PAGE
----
Lesson: Lesson 5 - Reconstruction Exam
· The 13th Amendment declared that slavery would not be allowed to exist in the United States.
· The 14th Amendment declared that the states could not limit the rights of citizens. States could not take away life, liberty, or property without due process of the law, or deny equal protection of the law.
· Due process is the principle that the government must respect all of a person's legal rights. They cannot refuse certain legal rights to people.
· The 15th Amendment gave all men the right to vote, no matter what their skin color was or if they had been enslaved.
· Sharecropping was when poor farmers used a landowner’s fields.
· Sharecropping kept poor people in debt because they always owed the landowners money for things such as food, clothing, farm supplies, and medicine.
· Sharecropping made it hard for poor farmers to save money and provide a good life for their families.
· The Freedmen’s Bureau was a way to try to help the newly freed slaves and poor whites get food, clothing, medical care, legal advice in the South.
· The Freedman’s Bureau was a major part of the Reconstruction in the South.
· The U.S. government used to force to try to make the South give the former slaves rights
· President Rutherford B. Hayes ended Reconstruction in 1877 by ordering the soldiers to leave the South.
· Without protection of the army, the African American newly freed slaves lost their political power.
· The South based new laws that earned the nickname – Jim Crow Laws.
· The Jim Crow Laws separated and segregated the white people from the black people.
· Segregation is the forced separation of races.
· The Ku Klux Klan were mad that African Americans were taking part in government and they wanted to stop the African Americans from getting power.
· The Ku Klux Klan threatened African Americans with violence, and killed people to keep them from voting.
· Why would the United States need to add the 13th, 14th, and 15th Amendments to the Constitution after the Civil War?
· Why was the Freedmen’s Bureau necessary for the Reconstruction of the South and newly freed slaves?
· How is sharecropping good and bad for the former slaves in the South?
· How did life get worse for African Americans in the South after Reconstruction?
· How did the Jim Crow laws destroy the hopes of equality for many African Americans.
Vocabulary: Reconstruction, President Rutherford B. Hayes, Segregation, Jim Crow Laws, Civil War, Amendment, Due Process, Constitution, Bill of Rights, Medicine, Food, Shelter, Legal, Sharecropping, Tenants, Freedmen’s Bureau
Opening (10 minutes):
· At the start of the lesson ask the Ss to write down one question that they might or may have popped up while studying.
· T will take those questions and answer them.
· T will tell the Ss that they will be taking the unit exam.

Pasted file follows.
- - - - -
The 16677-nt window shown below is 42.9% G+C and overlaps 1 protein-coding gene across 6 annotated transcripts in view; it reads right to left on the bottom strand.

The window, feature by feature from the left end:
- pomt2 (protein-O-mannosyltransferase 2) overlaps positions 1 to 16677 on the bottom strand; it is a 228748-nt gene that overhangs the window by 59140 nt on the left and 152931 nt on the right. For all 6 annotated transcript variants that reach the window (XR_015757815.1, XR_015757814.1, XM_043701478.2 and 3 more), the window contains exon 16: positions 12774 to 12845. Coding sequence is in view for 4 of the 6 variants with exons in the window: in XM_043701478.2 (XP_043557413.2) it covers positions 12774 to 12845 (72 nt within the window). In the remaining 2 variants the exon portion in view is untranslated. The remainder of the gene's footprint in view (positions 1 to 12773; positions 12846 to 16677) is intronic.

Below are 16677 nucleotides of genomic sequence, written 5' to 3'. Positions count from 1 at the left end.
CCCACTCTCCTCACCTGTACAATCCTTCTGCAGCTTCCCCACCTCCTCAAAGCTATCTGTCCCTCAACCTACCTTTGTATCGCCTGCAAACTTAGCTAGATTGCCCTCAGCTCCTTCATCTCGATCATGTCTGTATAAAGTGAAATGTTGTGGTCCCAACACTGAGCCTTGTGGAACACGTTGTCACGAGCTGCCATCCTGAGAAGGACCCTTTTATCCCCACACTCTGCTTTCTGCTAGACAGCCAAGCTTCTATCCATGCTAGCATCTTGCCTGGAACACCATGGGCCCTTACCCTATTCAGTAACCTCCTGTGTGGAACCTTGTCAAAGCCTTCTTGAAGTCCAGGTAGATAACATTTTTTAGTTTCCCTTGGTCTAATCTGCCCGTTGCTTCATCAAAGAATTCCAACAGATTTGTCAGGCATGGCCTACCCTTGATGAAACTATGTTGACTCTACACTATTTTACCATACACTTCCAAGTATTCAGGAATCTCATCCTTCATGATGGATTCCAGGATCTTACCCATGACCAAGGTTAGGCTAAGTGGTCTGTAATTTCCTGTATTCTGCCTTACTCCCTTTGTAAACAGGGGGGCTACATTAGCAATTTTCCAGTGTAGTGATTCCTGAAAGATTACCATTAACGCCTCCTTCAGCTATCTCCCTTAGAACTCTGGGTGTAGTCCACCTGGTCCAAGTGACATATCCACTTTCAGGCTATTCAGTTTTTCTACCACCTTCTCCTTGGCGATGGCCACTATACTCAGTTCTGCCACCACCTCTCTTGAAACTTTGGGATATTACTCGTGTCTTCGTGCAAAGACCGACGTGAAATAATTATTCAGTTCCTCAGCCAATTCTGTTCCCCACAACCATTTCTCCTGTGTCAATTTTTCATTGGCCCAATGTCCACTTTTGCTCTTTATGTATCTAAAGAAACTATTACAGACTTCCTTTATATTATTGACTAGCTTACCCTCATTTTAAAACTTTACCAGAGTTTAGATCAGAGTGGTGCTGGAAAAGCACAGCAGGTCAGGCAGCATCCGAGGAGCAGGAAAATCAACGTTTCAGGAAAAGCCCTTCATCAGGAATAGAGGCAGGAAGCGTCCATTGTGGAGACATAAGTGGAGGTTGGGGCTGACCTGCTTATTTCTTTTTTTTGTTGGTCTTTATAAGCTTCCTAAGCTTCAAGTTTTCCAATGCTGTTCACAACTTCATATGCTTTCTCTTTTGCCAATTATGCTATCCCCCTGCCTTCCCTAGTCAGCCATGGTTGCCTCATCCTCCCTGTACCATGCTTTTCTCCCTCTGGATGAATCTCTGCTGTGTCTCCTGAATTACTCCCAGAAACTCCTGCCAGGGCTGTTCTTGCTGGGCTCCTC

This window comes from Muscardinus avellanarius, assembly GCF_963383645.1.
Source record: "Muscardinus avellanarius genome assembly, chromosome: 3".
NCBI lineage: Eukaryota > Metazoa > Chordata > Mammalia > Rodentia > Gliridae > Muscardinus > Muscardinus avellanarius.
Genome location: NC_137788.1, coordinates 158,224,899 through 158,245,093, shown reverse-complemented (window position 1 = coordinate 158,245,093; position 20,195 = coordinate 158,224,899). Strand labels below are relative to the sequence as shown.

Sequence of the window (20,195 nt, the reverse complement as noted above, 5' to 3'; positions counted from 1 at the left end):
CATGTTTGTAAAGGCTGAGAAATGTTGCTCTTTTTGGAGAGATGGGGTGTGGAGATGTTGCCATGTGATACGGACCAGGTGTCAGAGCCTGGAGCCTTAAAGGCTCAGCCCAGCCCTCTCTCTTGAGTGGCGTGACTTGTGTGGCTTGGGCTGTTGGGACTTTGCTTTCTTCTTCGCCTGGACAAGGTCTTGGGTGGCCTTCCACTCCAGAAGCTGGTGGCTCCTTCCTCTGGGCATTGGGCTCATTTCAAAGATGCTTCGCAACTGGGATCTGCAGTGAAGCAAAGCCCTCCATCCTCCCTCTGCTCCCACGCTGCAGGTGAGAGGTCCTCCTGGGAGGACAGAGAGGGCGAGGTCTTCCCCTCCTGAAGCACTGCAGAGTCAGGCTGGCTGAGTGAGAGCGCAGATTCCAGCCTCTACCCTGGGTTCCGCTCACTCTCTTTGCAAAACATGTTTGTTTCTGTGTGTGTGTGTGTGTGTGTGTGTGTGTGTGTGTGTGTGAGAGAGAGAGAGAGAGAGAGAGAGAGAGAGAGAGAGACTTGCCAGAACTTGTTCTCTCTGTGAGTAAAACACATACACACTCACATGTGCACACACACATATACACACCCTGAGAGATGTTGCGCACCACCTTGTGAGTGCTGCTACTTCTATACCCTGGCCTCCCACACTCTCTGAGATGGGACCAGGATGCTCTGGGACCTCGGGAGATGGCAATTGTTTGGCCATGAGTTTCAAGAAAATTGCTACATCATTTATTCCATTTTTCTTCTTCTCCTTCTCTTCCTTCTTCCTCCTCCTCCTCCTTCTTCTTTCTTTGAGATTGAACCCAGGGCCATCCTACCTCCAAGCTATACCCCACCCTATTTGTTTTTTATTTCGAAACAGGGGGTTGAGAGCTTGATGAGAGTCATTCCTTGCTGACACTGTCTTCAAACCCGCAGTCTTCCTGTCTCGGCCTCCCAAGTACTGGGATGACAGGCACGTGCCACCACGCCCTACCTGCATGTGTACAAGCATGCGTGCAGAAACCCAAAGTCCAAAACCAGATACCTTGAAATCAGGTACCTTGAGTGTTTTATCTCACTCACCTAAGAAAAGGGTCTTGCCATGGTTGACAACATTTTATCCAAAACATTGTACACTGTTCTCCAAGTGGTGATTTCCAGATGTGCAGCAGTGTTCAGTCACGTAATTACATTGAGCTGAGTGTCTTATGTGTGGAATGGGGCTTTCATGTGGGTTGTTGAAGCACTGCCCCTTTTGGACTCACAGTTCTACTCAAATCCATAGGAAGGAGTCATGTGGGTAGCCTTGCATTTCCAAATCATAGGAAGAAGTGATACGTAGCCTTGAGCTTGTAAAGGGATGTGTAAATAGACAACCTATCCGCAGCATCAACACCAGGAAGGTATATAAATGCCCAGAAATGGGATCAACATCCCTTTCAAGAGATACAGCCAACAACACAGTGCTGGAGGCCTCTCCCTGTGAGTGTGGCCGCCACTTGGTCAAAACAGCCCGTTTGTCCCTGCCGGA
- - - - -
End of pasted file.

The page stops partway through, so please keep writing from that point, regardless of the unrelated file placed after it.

· T will them that they will first be finishing an exercise that will help them on today’s test.
· Ss will write down their questions.
· Ss will share their questions
· Ss will ask questions about the objectives and the test.
Introduction to New Material (5 minutes):
· T will have the students pull out their study guides.
· T will tell the Ss that they can use their books and study guides to study and quiz other around them.
· T will tell the Ss that this study guide will really help them with being able to see how segregation, and the Jim Crow Laws really ended Reconstruction and the efforts of the Freedman’s Bureau.
· Ss will take out the study guide.
· Ss will ask questions about the study guide.
Guided Practice (15 minutes):
· T will monitor the room as the Ss review their study guide.
· T will then help those Ss that are having a hard time (remedial)
· T will encourage the Ss that are higher-level thinkers in the class to come up with their own questions that contain answers that use vocabulary in them. (enrichment)
· Ss will respectfully review their study guides.
· Ss will ask respectfully ask questions.
· Ss will share their answers.
Independent Practice (55 minutes):
· T will hand out the unit exam on Reconstruction.
· T will go over the directions.
· T will tell the Ss to complete the following writing prompt if they finish early: “Write a letter to a Ku Klux Klan member explaining why Reconstruction is needed in the South.” (early finishers)
· T will monitor the room as the Ss complete the exam
· Ss will take the exam.
· Ss will sit there quietly when they are done – working on an extension writing prompt.
Closing (5 minutes):
· As a closing, T will recap the major points of the lesson.
· T will also preview the next lesson and Unit on America at the turn of the century.
· T will remind Ss of the project that is due soon.
· Students will listen to the T talk about the next lesson.
· Ss will ask any last minute questions.
· Ss will write down their homework assignment.
Freedmen’s Bureau Project
Materials: Study Guide, Exam
This test matches up fairly well with the study guide that was handed out at the end of Reconstruction Unit – Lesson 4. In addition, the test is set up in a way that allows the student to develop their thoughts on a particular topic. For instance, instead of having just one question about the Freedmen’s Bureau, there are multiple questions so that a teacher can really tell how much a student knows about a topic. I found that with this exam, the students were successful because these were topics that had been discussed at length during the lessons. In addition, it was very helpful that the students had moments before the test to ask questions and quiz each other.
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